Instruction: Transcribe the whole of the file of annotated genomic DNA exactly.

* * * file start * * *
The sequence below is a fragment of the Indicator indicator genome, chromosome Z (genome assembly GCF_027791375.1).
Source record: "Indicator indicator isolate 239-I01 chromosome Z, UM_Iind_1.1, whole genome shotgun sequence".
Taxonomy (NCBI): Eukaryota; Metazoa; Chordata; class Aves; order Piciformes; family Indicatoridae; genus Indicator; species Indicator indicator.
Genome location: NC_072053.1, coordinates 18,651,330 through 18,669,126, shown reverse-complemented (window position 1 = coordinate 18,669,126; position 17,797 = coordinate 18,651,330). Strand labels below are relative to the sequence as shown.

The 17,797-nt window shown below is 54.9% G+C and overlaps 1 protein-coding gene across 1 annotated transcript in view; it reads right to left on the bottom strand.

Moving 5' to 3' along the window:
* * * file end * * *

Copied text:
The sequence below is a fragment of the Indicator indicator genome, chromosome Z (genome assembly GCF_027791375.1).
Source record: "Indicator indicator isolate 239-I01 chromosome Z, UM_Iind_1.1, whole genome shotgun sequence".
Taxonomy (NCBI): Eukaryota; Metazoa; Chordata; class Aves; order Piciformes; family Indicatoridae; genus Indicator; species Indicator indicator.
Genome location: NC_072053.1, coordinates 18,651,330 through 18,669,126, shown reverse-complemented (window position 1 = coordinate 18,669,126; position 17,797 = coordinate 18,651,330). Strand labels below are relative to the sequence as shown.

The 17,797-nt window shown below is 54.9% G+C and overlaps 1 protein-coding gene across 1 annotated transcript in view; it reads right to left on the bottom strand.

Moving 5' to 3' along the window: